The United States presidential elections determine who becomes the President of the United States for the next four years.
For the latest U.S. election see U.S. presidential election, 2004
How elections are administered
The election of the United States President is governed by Section 1 of Article Two of the United States Constitution, as amended by Amendments XII, XXII, and XXIII. The President and Vice President are elected on the same ticket by the U.S. Electoral College, whose members are elected directly from each state; the President and Vice President serve four-year terms.
Elections take place every four years on the Tuesday after the first Monday in November (although in many states early and absentee voting begins several weeks before Election Day). The last election was held on November 2, 2004. See U.S. presidential election, 2004.
The next election will take place on November 4, 2008.
See also: U.S. presidential election maps.
Presidential election trends
In recent decades, presidential nominees of the Democratic and Republican parties have all been either incumbent Presidents seeking a second term or sitting or former Vice Presidents, state Governors, or U.S. Senators. The last nominee from either party who had not previously served in such an office was General Dwight D. Eisenhower who won the Republican nomination and ultimately the presidency in the 1952 election.
Contemporary electoral success has perhaps favored state governors. Of the last five Presidents (Carter, Reagan, George H.W. Bush, Bill Clinton, George W. Bush), only George H.W. Bush had never been Governor of a state. Geographically, these Presidents were all from either very large states (California, Texas) or from a state south of the Mason-Dixon Line and east of Texas (Georgia, Arkansas). The last elected President from a northern state and sitting U.S. Senator elected President was John F. Kennedy of Massachusetts in 1960.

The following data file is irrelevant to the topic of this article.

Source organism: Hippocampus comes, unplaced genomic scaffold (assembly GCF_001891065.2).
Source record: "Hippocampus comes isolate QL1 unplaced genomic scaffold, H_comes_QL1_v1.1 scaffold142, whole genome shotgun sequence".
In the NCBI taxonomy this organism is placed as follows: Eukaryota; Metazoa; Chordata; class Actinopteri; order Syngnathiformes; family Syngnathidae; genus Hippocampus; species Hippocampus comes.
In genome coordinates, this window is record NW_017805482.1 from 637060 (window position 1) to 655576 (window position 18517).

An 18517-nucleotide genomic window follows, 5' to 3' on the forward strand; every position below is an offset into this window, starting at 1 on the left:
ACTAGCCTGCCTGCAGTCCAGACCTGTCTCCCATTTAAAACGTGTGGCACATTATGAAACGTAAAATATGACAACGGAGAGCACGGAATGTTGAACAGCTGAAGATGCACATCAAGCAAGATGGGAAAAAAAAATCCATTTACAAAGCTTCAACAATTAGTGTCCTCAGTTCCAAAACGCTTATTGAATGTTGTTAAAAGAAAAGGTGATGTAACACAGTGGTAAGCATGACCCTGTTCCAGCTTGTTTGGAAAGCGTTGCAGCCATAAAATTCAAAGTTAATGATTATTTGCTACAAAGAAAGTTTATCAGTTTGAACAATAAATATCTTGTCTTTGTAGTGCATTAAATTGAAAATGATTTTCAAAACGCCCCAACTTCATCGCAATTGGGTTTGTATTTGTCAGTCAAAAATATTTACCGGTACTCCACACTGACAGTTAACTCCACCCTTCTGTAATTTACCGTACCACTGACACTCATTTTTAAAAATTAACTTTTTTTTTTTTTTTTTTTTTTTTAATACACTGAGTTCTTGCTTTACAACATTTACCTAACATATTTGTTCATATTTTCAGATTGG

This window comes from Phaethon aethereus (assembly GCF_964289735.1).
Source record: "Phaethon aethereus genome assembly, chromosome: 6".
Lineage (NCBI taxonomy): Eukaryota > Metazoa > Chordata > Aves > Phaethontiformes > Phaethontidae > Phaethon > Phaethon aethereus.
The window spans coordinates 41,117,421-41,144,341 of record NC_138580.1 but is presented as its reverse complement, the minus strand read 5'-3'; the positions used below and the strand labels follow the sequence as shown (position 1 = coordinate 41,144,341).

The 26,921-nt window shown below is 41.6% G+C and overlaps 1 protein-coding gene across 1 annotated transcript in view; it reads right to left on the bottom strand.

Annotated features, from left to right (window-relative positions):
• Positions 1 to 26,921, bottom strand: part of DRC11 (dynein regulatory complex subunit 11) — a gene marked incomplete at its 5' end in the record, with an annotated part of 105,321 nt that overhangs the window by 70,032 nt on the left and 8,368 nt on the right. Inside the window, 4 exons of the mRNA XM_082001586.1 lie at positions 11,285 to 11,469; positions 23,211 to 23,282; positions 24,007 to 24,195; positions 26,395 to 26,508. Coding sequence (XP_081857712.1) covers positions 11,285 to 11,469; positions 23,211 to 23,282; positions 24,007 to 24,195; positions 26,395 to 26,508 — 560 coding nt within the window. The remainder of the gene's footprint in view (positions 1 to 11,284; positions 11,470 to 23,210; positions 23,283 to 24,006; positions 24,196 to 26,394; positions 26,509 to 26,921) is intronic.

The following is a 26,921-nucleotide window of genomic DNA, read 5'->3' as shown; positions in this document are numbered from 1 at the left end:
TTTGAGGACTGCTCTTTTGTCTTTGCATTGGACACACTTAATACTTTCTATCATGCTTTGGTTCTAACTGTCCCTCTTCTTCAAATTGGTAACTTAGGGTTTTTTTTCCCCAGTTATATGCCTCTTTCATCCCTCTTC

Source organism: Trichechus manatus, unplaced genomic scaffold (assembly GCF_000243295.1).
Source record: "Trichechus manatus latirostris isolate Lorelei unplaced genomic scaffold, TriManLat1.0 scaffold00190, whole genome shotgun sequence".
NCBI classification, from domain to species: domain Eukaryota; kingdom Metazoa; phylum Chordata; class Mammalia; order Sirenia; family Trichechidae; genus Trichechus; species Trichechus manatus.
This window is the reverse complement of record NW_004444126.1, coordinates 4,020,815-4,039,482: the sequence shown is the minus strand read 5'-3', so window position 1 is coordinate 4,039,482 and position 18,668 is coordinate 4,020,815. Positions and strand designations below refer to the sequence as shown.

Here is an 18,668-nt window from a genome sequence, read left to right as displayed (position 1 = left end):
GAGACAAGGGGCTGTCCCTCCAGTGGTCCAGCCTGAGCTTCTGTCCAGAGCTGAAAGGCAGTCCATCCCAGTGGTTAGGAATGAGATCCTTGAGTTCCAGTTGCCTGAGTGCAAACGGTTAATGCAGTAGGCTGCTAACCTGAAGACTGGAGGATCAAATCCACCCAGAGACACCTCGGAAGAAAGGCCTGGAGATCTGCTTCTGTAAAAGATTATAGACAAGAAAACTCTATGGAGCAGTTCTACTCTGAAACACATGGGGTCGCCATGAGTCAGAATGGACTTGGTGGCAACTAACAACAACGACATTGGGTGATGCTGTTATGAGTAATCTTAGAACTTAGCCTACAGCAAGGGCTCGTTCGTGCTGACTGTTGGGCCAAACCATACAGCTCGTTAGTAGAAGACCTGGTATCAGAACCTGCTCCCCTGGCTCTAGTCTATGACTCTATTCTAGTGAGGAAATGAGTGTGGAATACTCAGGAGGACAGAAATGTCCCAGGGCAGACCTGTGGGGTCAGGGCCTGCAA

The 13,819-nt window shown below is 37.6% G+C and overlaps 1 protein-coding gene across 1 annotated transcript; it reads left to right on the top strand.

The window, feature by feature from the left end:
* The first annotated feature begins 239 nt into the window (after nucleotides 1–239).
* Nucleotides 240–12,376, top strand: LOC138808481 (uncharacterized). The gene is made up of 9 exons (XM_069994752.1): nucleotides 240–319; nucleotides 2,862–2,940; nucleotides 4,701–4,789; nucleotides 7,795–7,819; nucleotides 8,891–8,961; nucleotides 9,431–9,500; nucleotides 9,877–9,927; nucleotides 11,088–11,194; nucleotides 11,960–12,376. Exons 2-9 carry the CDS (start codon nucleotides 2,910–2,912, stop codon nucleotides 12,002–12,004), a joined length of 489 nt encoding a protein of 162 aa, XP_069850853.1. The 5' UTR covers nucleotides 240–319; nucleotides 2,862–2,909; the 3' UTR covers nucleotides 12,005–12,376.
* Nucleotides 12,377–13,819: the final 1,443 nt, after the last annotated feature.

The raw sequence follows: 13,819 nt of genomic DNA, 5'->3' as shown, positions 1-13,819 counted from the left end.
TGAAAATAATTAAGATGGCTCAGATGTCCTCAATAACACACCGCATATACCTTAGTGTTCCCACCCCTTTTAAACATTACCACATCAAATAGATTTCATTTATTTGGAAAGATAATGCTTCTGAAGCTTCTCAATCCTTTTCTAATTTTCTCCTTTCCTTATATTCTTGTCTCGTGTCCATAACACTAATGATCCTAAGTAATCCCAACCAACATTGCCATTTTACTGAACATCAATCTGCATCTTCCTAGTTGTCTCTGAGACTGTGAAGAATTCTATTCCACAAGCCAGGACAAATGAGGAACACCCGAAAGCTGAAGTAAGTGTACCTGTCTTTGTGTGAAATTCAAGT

* "Major Opponent" is defined as a candidate receiving greater than 1% of the total popular vote for elections including and after 1824, or greater than 5 electoral votes for elections including and before 1820. (This column may not be complete).
† Denotes a minority President—one receiving less than 50% of all popular votes.
‡ Denotes a (minority) President who did not receive a plurality of the popular votes and the opposing candidate who did.
** Denotes an election in which a losing candidate received an absolute majority of the popular votes.
Note: Presidents John Tyler, Millard Fillmore, Andrew Johnson, Chester Arthur and Gerald Ford served as president but never won an election for president; Ford was never elected vice-president. Tyler and Johnson never ran, not even as incumbents; Fillmore ran later, but not as an incumbent.
Voter turnout in Presidential elections has been on the decline in recent years, although it bounced back sharply during the 2004 election from the 1996 and 2000 lows. While turnout has been decreasing, registration has been increasing. Registration rates varied from 65% to 70% of the voting age population from the 1960s to the 1980s, and due in part to greater government outreach programs, registration swelled to 75% in 1996 and 2000. Despite greater registration, however, turnout in general has not greatly improved, save the sharp bounce back in 2004.
||Voting Age Population ¹
||% Turnout of VAP
||55 to 60%
Sources: Federal Election Commission, Office of the Clerk, U.S. Census Bureau
¹ It should be noted that the voting age population includes all persons age 18 and over as reported by the U.S. Census Bureau, which necessarily includes a significant number of persons ineligible to vote, such as non-citizens or felons. The actual number of eligible voters is somewhat lower, and the number of registered voters is lower still. The number of non-citizens in 1994 was approximately 13 million, and in 1996, felons numbered around 1.3 million, so it can be estimated that around 7-10% of the voting age population is ineligible to vote.
Note that the large drop in turnout between 1968 and 1972 can be attributed (at least in part) to the expansion of the franchise to 18 year olds (previous restricted to those 21 and older). The total number of voters grew, but so did the pool of eligible voters- so total percentage fell.
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